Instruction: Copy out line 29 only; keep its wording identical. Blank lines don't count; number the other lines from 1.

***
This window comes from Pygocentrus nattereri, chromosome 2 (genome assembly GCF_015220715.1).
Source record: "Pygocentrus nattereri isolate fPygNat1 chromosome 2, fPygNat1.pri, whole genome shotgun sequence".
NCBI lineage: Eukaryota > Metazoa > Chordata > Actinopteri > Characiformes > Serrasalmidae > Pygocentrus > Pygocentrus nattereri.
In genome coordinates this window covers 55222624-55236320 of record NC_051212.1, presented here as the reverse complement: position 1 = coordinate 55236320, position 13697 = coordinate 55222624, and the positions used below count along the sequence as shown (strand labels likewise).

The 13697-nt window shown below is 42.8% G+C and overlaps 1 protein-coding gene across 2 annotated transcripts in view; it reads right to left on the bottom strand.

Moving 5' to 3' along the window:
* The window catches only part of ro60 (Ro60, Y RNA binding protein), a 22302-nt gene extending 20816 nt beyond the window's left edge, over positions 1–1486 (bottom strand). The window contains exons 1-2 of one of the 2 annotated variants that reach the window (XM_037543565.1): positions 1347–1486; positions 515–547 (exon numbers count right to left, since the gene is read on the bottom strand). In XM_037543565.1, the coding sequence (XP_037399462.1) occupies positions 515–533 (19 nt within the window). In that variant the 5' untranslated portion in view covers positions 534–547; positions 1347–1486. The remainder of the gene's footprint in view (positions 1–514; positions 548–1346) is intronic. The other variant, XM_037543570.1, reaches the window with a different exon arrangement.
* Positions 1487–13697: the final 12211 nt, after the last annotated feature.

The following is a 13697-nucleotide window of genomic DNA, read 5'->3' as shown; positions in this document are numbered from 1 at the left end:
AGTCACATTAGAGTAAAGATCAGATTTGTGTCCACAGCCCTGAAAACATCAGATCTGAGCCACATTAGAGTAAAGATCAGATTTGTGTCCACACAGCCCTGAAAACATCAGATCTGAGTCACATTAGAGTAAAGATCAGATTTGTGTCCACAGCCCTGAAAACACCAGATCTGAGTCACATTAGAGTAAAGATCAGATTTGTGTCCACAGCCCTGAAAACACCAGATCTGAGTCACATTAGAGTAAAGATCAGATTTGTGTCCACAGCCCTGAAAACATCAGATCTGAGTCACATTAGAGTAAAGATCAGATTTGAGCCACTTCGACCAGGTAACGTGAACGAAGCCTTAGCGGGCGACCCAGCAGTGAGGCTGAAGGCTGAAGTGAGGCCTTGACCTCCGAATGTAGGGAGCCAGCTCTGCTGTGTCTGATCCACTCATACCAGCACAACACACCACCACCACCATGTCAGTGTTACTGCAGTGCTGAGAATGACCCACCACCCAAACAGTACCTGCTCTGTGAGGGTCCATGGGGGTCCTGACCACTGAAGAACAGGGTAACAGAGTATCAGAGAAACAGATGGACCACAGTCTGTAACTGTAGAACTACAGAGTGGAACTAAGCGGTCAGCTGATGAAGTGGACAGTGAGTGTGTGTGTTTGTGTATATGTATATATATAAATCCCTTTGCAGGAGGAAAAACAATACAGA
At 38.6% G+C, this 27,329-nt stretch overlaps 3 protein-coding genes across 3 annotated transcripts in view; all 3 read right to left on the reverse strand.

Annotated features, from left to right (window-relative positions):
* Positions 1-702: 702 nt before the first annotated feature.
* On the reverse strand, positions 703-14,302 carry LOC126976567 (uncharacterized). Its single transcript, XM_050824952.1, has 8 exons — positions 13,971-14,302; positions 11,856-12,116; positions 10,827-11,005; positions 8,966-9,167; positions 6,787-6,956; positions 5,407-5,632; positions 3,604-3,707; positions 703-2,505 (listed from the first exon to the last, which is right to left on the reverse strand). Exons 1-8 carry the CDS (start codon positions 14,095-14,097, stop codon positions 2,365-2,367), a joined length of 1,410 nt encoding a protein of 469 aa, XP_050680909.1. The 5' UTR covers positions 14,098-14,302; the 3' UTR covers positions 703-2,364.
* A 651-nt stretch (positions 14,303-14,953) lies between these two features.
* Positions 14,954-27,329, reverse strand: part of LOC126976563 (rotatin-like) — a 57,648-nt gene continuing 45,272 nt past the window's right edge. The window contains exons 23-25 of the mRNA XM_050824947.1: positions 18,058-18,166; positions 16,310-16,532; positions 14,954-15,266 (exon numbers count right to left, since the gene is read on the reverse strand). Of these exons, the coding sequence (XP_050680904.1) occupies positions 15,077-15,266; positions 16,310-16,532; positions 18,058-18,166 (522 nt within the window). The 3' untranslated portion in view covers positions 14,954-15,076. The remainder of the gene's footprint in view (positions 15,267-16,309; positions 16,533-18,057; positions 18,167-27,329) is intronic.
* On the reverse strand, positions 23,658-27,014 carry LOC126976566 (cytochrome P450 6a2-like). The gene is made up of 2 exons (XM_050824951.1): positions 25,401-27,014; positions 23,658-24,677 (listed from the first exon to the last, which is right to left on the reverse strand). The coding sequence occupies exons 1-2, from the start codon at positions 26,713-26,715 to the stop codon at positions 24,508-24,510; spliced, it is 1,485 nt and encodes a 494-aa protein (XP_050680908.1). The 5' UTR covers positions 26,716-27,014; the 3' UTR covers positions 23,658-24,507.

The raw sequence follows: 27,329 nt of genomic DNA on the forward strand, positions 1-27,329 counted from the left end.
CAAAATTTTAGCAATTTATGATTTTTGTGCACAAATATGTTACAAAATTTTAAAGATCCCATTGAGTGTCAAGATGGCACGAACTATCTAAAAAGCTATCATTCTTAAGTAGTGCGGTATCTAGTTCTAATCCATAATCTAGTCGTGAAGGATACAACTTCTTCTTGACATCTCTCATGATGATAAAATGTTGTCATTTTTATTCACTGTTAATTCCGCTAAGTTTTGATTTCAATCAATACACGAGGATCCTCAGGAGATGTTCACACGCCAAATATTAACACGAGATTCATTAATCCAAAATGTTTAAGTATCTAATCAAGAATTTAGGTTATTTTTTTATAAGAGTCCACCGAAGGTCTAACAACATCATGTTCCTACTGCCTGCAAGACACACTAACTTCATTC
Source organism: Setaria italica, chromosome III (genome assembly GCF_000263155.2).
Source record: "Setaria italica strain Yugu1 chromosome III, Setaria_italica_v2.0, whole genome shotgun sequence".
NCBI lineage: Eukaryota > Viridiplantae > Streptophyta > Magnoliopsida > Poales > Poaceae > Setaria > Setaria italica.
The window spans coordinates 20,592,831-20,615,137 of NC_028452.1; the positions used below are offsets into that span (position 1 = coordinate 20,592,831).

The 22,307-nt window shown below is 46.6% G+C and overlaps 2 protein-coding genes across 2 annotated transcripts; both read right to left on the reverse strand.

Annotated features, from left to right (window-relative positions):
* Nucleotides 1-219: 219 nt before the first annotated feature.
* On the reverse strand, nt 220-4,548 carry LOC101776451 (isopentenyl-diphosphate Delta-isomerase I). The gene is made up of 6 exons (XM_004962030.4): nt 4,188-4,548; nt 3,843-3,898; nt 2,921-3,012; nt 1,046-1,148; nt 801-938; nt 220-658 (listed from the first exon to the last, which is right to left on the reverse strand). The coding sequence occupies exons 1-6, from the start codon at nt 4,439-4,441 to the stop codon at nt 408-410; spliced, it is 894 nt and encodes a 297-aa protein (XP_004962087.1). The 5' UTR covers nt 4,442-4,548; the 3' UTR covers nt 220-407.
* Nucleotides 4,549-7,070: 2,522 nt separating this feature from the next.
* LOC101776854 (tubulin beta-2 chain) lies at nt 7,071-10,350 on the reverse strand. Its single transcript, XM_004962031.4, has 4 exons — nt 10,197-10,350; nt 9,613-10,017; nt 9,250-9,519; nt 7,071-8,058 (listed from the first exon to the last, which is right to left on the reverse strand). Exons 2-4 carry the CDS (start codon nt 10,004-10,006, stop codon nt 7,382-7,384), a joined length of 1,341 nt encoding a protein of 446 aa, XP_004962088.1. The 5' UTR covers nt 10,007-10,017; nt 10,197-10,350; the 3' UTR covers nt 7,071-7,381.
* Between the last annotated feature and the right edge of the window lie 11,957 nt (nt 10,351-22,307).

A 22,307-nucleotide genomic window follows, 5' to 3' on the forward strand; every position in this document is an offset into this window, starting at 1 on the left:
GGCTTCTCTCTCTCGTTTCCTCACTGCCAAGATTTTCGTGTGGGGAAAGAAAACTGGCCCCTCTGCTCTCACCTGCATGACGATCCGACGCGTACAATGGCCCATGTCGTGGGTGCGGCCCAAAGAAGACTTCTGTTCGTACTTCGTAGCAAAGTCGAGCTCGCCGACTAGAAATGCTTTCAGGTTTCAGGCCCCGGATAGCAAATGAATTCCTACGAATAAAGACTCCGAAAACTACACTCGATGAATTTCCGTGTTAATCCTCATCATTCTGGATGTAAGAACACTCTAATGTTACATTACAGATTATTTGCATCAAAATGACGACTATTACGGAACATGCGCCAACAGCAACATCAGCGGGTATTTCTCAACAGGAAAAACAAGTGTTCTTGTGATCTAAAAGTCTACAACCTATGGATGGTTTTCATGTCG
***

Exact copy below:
* LOC101776854 (tubulin beta-2 chain) lies at nt 7,071-10,350 on the reverse strand. Its single transcript, XM_004962031.4, has 4 exons — nt 10,197-10,350; nt 9,613-10,017; nt 9,250-9,519; nt 7,071-8,058 (listed from the first exon to the last, which is right to left on the reverse strand). Exons 2-4 carry the CDS (start codon nt 10,004-10,006, stop codon nt 7,382-7,384), a joined length of 1,341 nt encoding a protein of 446 aa, XP_004962088.1. The 5' UTR covers nt 10,007-10,017; nt 10,197-10,350; the 3' UTR covers nt 7,071-7,381.